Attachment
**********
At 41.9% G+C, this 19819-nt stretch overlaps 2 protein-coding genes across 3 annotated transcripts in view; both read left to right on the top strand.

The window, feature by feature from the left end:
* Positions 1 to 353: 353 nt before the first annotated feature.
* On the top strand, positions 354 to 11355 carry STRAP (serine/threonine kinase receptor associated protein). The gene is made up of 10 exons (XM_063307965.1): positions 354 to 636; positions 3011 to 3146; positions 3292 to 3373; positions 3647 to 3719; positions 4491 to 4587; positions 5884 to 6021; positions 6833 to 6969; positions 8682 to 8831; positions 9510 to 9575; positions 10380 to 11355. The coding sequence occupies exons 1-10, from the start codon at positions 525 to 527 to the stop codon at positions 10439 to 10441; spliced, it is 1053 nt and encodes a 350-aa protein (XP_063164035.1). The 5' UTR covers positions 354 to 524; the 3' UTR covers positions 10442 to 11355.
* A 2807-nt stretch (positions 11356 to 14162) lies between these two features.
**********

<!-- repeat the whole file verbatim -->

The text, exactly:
At 41.9% G+C, this 19819-nt stretch overlaps 2 protein-coding genes across 3 annotated transcripts in view; both read left to right on the top strand.

The window, feature by feature from the left end:
* Positions 1 to 353: 353 nt before the first annotated feature.
* On the top strand, positions 354 to 11355 carry STRAP (serine/threonine kinase receptor associated protein). The gene is made up of 10 exons (XM_063307965.1): positions 354 to 636; positions 3011 to 3146; positions 3292 to 3373; positions 3647 to 3719; positions 4491 to 4587; positions 5884 to 6021; positions 6833 to 6969; positions 8682 to 8831; positions 9510 to 9575; positions 10380 to 11355. The coding sequence occupies exons 1-10, from the start codon at positions 525 to 527 to the stop codon at positions 10439 to 10441; spliced, it is 1053 nt and encodes a 350-aa protein (XP_063164035.1). The 5' UTR covers positions 354 to 524; the 3' UTR covers positions 10442 to 11355.
* A 2807-nt stretch (positions 11356 to 14162) lies between these two features.